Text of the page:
Algeria plans to establish a Joint Commission aimed at boosting cooperation with Indonesia, using historical ties as leverage, an Algerian diplomat says.
Algerian Ambassador to Indonesia Abdelkrim Belarbi said on Tuesday that the commission, planned to be jointly led by the foreign ministers of the two countries, was expected to take bilateral cooperation to a higher level.
“There will be an added value to it since both countries share an important historic background,” Belarbi said.
Trade volume between Indonesia and Algeria increased from US$431 million in 2008 to $500 million in 2011. Indonesian exports to Algeria include palm oil, coffee, sugar, textile fiber, dried fish and wood.
Indonesia, Belarbi said, had always been a part of Algerian history because the former had played an important role in supporting his country gain independence from France in 1962.
He said he hoped that both countries’ common stories of struggle against colonial oppressors would lead to better partnerships.
Earlier this month, state oil and gas firm PT Pertamina signed a memorandum of understanding (MoU) with Algerian national oil company Sonatrach for cooperation in its areas of operation in Algeria, Indonesia and other countries.
The cooperation includes the exchange of expertise and knowledge in various segments of the hydrocarbon chain, especially in the domain of research and development.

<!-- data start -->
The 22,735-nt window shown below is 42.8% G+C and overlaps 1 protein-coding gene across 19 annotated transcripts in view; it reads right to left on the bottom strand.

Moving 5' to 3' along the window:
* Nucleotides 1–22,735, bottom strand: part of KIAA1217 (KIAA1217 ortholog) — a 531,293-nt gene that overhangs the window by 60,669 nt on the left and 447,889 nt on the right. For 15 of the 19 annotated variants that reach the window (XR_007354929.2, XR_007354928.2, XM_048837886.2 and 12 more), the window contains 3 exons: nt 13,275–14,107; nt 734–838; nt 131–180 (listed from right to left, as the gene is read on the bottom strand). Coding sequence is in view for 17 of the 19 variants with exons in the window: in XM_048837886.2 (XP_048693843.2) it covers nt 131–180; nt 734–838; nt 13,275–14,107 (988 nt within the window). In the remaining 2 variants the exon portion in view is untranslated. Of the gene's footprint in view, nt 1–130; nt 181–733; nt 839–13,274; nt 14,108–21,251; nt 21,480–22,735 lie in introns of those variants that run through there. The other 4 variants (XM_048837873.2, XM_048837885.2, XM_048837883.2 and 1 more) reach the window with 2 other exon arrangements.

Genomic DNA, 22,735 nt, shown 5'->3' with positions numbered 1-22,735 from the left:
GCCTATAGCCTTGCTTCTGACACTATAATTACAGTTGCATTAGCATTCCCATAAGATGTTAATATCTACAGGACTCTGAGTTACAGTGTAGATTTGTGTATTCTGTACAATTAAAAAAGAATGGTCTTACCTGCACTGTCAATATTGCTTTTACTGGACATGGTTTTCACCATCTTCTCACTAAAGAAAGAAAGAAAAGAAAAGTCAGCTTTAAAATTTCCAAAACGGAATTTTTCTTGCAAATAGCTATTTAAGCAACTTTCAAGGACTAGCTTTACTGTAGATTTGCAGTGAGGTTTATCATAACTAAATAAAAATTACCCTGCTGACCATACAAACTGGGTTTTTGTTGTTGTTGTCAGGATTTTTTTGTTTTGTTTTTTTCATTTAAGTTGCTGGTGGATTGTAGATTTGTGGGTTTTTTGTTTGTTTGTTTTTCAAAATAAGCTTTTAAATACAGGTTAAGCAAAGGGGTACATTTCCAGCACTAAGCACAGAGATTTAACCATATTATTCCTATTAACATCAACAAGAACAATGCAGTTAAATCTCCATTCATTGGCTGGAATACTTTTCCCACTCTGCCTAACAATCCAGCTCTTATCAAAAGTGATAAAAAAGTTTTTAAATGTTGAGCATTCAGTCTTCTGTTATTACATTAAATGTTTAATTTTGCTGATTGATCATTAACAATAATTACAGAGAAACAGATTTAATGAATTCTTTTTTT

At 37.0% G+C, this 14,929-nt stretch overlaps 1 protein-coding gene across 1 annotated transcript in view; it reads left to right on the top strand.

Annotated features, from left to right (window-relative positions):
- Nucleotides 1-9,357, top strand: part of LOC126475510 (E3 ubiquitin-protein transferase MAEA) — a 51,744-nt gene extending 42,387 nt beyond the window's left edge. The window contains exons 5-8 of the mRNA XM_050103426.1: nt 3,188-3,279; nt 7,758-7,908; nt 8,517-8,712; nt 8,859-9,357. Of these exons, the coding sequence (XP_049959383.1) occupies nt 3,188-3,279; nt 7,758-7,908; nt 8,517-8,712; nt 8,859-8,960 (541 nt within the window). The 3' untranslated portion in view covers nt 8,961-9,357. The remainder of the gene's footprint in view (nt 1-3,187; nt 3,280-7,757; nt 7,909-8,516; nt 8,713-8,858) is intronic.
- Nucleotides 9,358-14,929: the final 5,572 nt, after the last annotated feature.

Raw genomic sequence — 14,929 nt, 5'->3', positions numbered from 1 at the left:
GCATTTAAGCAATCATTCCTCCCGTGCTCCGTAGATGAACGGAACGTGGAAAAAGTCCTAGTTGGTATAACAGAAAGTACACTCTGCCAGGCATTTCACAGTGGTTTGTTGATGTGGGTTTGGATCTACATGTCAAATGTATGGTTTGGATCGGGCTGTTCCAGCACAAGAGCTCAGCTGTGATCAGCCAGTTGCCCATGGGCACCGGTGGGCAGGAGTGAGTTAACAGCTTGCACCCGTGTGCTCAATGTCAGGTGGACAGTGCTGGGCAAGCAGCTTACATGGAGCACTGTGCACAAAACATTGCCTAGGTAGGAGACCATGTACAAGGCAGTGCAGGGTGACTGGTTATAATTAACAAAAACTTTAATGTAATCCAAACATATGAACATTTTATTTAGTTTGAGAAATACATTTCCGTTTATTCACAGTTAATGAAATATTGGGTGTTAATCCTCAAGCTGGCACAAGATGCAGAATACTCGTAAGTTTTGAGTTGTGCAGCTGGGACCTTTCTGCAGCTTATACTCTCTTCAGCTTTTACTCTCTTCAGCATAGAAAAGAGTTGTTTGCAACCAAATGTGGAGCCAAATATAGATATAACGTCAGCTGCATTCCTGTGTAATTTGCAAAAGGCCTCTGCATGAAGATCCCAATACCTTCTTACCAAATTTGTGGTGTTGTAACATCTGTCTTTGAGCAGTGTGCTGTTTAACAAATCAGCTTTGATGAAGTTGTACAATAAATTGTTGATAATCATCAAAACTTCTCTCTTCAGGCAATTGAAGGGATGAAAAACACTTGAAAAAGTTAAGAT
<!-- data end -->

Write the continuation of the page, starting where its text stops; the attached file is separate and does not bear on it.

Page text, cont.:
The Algerian government and private sector companies have also expressed interest in cooperating with the East Kalimantan administration in the agricultural sector, especially regarding oil palm and sugarcane.
Belarbi said Algeria also planned to include other sectors in future partnerships, such as tourism and education.
“We are finalizing the legal framework now. We will provide fellowships and grants for Indonesian students interested in studying Islamic science. However, the governments need to develop a thorough approach for the education field because both countries apply different teaching methods,” he said.
He also attributed the increasingly dynamic relations between the two countries to the rising number of Indonesians visiting Algeria. (tas)